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. Last Updated: 07/27/2016

Afghanistan a Meager Refuge for Some Tajiks

SAKHI CAMP, Afghanistan -- Sakhi Camp lies on a desolate, treeless and windswept plain in northern Afghanistan. When the wind blows, gritty sand whips through the refugee village of mud-brick houses which has huddled here for the past four years.

This desert plain east of Mazar-i-Sharif, the main city of northern Afghanistan, should not be inhabited at all. More than 1,000 refugee families from Tajikistan live here in Sakhi Camp, unwilling to return to the republic from which they were driven during the Tajik civil war of 1992.

Most of the estimated 80,000 or more refugees who fled Tajikistan at the time have since returned, many with help from the United Nations High Commissioner for Refugees, or UNHCR. Some 22,000 remain in Afghanistan however -- 7,300 in Sakhi Camp and an estimated 15,000 in camps in Kunduz and Takhar provinces further east.

The Tajik refugees are distinguishable from the native Tajik people of northern Afghanistan by their worn Soviet-style clothes. On the single road that passes by Sakhi Camp, a score of them can usually be seen supplementing their meager livings by filling in potholes in exchange for a few scraps of money flung to them by passing motorists.

The UNHCR, which runs Sakhi Camp, has more pressing refugee problems on its hands and wants all the Tajik refugees to go home. Sakhi Camp has already shrunk to its present size from a population of 26,000 people two years ago and 40,000 at the height of the crisis.

But most of the remaining refugees have no intention of leaving soon, and repatriation has shrunk to a dribble.

"There is no work, no money and no guarantee of security in Tajikistan," says Khairullo Muzafar, originally from the 50 Years USSR Kolkhoz in Kabodion and now head of Sakhi Camp's refugee committee. "I went back to Tajikistan in 1993. There are no houses there. They were all burnt."

Despite such reservations, the UNHCR considers it safe for the refugees to go back, says Cesar Dubon, head of the regional UNHCR office in Mazar-i-Sharif. While a few men who actively fought against the current government during the civil war might face revenge attacks if they returned, few were such opposition leaders, says Dubon.

The refugees remain a political problem because Tajikistan's armed opposition, still occasionally fighting the Dushanbe government, has bases in northern Afghanistan and recruits fighters among the refugees there.

Dubon says part of the reason these refugees remain is that they are discouraged from leaving by political leaders of the Tajik opposition in Afghanistan, who realize that if all the refugees go they will lose both their recruiting base and the main justification for their continued struggle against Dushanbe.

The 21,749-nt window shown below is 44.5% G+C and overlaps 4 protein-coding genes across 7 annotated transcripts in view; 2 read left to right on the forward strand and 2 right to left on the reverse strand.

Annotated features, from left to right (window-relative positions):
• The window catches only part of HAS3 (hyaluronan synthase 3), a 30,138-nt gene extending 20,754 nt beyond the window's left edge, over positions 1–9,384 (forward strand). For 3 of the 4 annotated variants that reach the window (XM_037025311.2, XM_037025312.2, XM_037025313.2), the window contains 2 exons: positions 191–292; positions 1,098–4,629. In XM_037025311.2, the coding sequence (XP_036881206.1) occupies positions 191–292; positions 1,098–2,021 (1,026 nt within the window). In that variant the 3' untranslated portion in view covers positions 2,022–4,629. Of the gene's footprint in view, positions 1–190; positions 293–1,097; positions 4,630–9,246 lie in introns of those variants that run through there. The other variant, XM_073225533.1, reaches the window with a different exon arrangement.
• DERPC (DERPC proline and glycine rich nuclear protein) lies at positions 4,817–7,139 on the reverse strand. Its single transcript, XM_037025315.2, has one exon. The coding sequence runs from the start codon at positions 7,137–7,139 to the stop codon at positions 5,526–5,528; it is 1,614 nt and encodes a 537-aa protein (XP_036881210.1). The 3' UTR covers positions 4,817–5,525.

Registered refugees receive basic food rations, but, faced with declining sponsorship for Tajik refugees, the UNHCR is encouraging those who insist on staying to become self-supporting. Five wells have been drilled to irrigate new vegetable gardens for the camp, and training in various small businesses is being provided.

UNHCR officials emphasize that no political or military activity is permitted in Sakhi Camp. But the UNHCR has no jurisdiction over the other Tajik camps, the largest of which is near Kunduz, while smaller ones are located near Taloqan, in Takhar province, where Said Abdullo Nuri, leader of the Tajikistan opposition in Afghanistan, has his base.

One 38-year-old man in Sakhi Camp, identifying himself only as Mokhamed, said he would not return to Tajikistan until Nuri decided it was time. "My family is there and I haven't seen them in four years," he said. "I took part in the war, so I can't go back. Half my relatives are fighting there in Garm and elsewhere."

The Garm valley in central Tajikistan has been a stronghold of the opposition since the war.

Mokhamed now lives in a tiny one-room house of sun-dried bricks that he built himself. He receives occasional letters from his wife and five children in Tajikistan, but he has married again in Afghanistan and is expecting a second baby from his second wife soon.

"My wife there knows," he said, slightly embarrassed, "but you know, you can't live here without a woman."

Despite the difficulties, many refugees simply think they live better in Afghanistan than they would in Tajikistan, whose economy has been shattered by the collapse of the Soviet economy and by continuing political unrest.

A five-man delegation from Sakhi Camp returned recently from a visit to Tajikistan, where the UNHCR sent them to report on conditions for returned refugees. One delegation member, Abdullo Nadzhimuddinov, emphasized the lack of work in southern Tajikistan.

"I saw how they have destroyed all our houses," he said. "It's our homeland. We have to return one day. We have no other path. But now is not the time."

The refugees still have painful memories of their departure from Tajikistan, driven from their homes by those who now rule in Dushanbe. They tell how thousands died from drowning or enemy shooting when they were forced to cross the Oxus River -- the Amu Darya -- into Afghanistan, just as many of their forefathers had fled to Afghanistan to escape the Bolsheviks during the Russian Civil War in the 1920s.

Arriving in the middle of winter, many more died of hunger, cold and exhaustion. Some 1,800 graves, many those of children, crowd a walled cemetery on the edge of Sakhi Camp, next to the newly-plowed future vegetable gardens. One stone is marked simply "Khorkash, 1900-93" in both Arabic and Cyrillic script.

"He was an old man," said Usman, a young man who now lives in Sakhi. "I knew him. He was my neighbor there."